Tuesday, August 22, 2006

A Special Reverence | by Jay

Everyone’s talking resurrection, redemption--all manner of religiously-backed metaphors for the Weis conversion from Saturday suckage to Sunday morning euphoria. The last time it felt like our wandering in the desert was coming to an end was back in '02, during Willingham’s surprising first season. The essay that follows was originally written by our friend Gina in the flush of that once-miraculous time, and should sound a clarion note of recognition for anyone who has faced that age-old dilemma on a Fall Saturday: a family wedding, or Notre Dame football?


by Gina P. Vozenilek

The more years that slide in between my days in the shadow of the Golden Dome and me, the less able I am to handle the football thing. It is just too much now, too much energy to waste. In 1988 it was hard not to get swept away by the excitement; my freshman year was Holtz’ third and the National Championship. I still consider myself a big fan, but the lackluster Davie years were almost a convenience to a girl-turned-grown-up whose attention was strung out by babies and real-world concerns. Who had time to memorize players’ names and jerseys and keep track of the ugly seasons? Who had four hours every Saturday to sink into the pigskin wars that we mostly lost? Who cared that much anymore?

Used to be I would stand body–to-body in the frenzied, somewhat erotic crush of the student section, roaring or chanting or sucking teeth in the collective cacophony. Used to be I would check the papers for the AP poll on Mondays, learn the Top 20, and memorize stats. Used to be we would hang sheets out our windows decorated with collegiately witty barbs aimed at Saturday’s enemy and paint our faces and go on road trips to East Lansing and Ann Arbor and generally make a big deal of it.

After the final score would post on the board, my pal Mary and I would hustle across campus to the Basilica and suit up for the vigil Mass, still stinking of beer and sweat as we climbed up to our perch in the choir loft. The University thought they were being smart by assigning this musical duty to the Women’s Choir, not trusting any of the co-ed choral groups to make a good showing after a day of tailgating. More than a few of us ladies, however, would show up apologetically hoarse, buzzed, and off-key. It was ok. We played to a packed house of similarly compromised penitents. There was a special beauty to that kind of devotion, I always thought, a statement about what is really important.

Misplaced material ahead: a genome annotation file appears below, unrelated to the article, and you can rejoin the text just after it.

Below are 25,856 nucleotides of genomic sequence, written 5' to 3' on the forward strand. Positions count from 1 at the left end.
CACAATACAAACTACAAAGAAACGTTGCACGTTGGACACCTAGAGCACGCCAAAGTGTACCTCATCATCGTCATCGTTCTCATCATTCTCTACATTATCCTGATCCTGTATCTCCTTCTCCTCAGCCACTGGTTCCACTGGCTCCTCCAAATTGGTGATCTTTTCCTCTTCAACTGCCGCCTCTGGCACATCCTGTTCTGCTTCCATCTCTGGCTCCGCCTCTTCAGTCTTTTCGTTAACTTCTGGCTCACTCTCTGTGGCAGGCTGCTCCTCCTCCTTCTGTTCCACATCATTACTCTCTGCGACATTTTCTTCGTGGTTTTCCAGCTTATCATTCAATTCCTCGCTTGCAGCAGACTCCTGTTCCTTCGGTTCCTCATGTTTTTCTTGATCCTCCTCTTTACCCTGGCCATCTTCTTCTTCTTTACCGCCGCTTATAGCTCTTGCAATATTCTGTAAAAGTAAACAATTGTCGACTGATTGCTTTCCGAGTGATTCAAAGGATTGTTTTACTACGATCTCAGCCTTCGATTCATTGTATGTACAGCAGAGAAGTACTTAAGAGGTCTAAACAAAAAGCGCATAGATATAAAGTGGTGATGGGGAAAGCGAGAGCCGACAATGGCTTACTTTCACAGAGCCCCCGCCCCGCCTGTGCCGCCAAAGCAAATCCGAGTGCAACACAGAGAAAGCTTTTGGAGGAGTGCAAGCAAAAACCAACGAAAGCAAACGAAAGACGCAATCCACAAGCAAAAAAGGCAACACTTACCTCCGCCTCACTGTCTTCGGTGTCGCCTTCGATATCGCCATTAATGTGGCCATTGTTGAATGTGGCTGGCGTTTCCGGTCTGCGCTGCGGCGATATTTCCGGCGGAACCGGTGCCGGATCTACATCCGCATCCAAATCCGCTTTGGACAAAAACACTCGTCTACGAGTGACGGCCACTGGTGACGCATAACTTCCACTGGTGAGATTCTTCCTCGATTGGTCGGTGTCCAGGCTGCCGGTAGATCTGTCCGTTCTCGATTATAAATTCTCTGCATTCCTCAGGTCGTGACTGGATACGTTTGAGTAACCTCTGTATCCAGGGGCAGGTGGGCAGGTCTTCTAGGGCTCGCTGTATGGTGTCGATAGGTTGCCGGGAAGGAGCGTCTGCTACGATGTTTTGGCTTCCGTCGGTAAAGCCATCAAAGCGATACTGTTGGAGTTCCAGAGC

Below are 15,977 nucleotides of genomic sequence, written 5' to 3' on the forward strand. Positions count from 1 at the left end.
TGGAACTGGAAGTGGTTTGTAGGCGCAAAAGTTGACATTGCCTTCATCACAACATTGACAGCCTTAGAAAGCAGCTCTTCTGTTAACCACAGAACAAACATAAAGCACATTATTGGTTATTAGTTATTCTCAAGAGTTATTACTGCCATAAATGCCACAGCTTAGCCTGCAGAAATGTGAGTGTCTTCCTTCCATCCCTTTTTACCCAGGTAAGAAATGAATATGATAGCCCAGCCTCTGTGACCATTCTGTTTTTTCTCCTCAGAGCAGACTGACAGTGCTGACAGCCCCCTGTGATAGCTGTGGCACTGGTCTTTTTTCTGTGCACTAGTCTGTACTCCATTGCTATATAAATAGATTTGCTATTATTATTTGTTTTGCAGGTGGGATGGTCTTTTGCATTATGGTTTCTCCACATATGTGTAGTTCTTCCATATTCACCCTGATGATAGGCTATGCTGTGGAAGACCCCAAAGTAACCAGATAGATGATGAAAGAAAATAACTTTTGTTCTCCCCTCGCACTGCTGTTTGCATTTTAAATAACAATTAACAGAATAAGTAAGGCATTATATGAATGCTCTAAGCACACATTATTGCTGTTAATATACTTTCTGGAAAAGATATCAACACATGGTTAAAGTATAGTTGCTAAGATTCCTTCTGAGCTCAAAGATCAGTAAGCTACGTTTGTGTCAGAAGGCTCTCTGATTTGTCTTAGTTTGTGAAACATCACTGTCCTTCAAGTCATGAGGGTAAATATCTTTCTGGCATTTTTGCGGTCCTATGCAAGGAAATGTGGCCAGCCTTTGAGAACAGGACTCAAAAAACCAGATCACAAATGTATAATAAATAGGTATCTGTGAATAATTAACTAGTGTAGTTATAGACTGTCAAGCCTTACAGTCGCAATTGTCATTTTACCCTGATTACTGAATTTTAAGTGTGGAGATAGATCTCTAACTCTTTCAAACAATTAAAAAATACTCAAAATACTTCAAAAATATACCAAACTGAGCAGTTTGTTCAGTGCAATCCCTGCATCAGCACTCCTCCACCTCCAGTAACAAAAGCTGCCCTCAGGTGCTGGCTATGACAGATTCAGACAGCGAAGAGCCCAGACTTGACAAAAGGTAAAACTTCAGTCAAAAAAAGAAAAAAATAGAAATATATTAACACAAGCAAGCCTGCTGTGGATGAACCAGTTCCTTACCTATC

The game-day fervor that for me has faded to a warm memory of sillier, more carefree days has only intensified with some of my brethren. I admit I am friends with some of the most obnoxious of Irish fans. Most of them are the husbands who seem to enjoy different cultural freedoms where sports-watching of all kinds is concerned. They are training their children from a very young age to watch the game quietly or go play with mommy. My poor husband, a lowly Gator, has stood by stupefied while I have posed for pictures with the alumni posse in front of Fighting Irish ice sculptures at countless weddings while the band belts out the fight song. The best of these frozen wonders was an interlocking ND positioned on a motorized lazy-susan. A spotlight illuminated its slow, majestic rotation.

Last Saturday I attended a double-Domer wedding in Milwaukee. Last Saturday was also the Michigan game. For the rowdy Irish faithful, the ones who had been the true “we” when we beat Michigan and Miami and won the National Championship in 1988, the ones who still get Blue & Gold Illustrated, this was a most unhappy coincidence. It created a fascinating crisis of conscience.